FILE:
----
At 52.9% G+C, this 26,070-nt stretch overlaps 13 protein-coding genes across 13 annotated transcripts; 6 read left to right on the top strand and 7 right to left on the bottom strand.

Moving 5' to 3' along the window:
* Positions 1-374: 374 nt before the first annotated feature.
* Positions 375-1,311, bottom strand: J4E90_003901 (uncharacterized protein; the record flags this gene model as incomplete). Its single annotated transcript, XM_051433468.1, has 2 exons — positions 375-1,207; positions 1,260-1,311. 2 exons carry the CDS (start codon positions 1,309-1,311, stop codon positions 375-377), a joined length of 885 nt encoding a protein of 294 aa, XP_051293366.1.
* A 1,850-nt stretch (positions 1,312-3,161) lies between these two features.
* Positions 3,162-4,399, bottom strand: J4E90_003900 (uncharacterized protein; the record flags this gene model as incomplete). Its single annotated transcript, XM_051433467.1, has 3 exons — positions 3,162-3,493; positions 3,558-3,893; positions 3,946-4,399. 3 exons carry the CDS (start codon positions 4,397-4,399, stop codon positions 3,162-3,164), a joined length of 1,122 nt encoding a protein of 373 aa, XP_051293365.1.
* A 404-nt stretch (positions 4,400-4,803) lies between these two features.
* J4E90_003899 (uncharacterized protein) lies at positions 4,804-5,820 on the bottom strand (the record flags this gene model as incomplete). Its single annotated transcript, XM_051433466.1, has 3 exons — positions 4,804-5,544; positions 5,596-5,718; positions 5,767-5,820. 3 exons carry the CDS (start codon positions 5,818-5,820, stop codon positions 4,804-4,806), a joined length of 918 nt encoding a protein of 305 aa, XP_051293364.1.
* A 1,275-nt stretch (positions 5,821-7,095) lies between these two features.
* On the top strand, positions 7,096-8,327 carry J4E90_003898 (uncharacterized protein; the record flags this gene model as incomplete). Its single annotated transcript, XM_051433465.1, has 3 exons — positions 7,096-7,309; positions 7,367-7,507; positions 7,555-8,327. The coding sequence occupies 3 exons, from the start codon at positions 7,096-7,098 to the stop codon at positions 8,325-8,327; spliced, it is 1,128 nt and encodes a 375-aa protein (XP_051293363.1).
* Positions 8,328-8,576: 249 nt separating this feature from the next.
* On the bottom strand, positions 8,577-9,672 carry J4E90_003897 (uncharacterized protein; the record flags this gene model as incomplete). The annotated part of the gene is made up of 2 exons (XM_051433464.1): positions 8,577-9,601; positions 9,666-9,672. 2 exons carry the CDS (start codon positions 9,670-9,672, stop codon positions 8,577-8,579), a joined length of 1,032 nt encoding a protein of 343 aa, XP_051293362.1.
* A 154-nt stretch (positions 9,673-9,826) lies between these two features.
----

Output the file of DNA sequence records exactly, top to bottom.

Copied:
At 52.9% G+C, this 26,070-nt stretch overlaps 13 protein-coding genes across 13 annotated transcripts; 6 read left to right on the top strand and 7 right to left on the bottom strand.

Moving 5' to 3' along the window:
* Positions 1-374: 374 nt before the first annotated feature.
* Positions 375-1,311, bottom strand: J4E90_003901 (uncharacterized protein; the record flags this gene model as incomplete). Its single annotated transcript, XM_051433468.1, has 2 exons — positions 375-1,207; positions 1,260-1,311. 2 exons carry the CDS (start codon positions 1,309-1,311, stop codon positions 375-377), a joined length of 885 nt encoding a protein of 294 aa, XP_051293366.1.
* A 1,850-nt stretch (positions 1,312-3,161) lies between these two features.
* Positions 3,162-4,399, bottom strand: J4E90_003900 (uncharacterized protein; the record flags this gene model as incomplete). Its single annotated transcript, XM_051433467.1, has 3 exons — positions 3,162-3,493; positions 3,558-3,893; positions 3,946-4,399. 3 exons carry the CDS (start codon positions 4,397-4,399, stop codon positions 3,162-3,164), a joined length of 1,122 nt encoding a protein of 373 aa, XP_051293365.1.
* A 404-nt stretch (positions 4,400-4,803) lies between these two features.
* J4E90_003899 (uncharacterized protein) lies at positions 4,804-5,820 on the bottom strand (the record flags this gene model as incomplete). Its single annotated transcript, XM_051433466.1, has 3 exons — positions 4,804-5,544; positions 5,596-5,718; positions 5,767-5,820. 3 exons carry the CDS (start codon positions 5,818-5,820, stop codon positions 4,804-4,806), a joined length of 918 nt encoding a protein of 305 aa, XP_051293364.1.
* A 1,275-nt stretch (positions 5,821-7,095) lies between these two features.
* On the top strand, positions 7,096-8,327 carry J4E90_003898 (uncharacterized protein; the record flags this gene model as incomplete). Its single annotated transcript, XM_051433465.1, has 3 exons — positions 7,096-7,309; positions 7,367-7,507; positions 7,555-8,327. The coding sequence occupies 3 exons, from the start codon at positions 7,096-7,098 to the stop codon at positions 8,325-8,327; spliced, it is 1,128 nt and encodes a 375-aa protein (XP_051293363.1).
* Positions 8,328-8,576: 249 nt separating this feature from the next.
* On the bottom strand, positions 8,577-9,672 carry J4E90_003897 (uncharacterized protein; the record flags this gene model as incomplete). The annotated part of the gene is made up of 2 exons (XM_051433464.1): positions 8,577-9,601; positions 9,666-9,672. 2 exons carry the CDS (start codon positions 9,670-9,672, stop codon positions 8,577-8,579), a joined length of 1,032 nt encoding a protein of 343 aa, XP_051293362.1.
* A 154-nt stretch (positions 9,673-9,826) lies between these two features.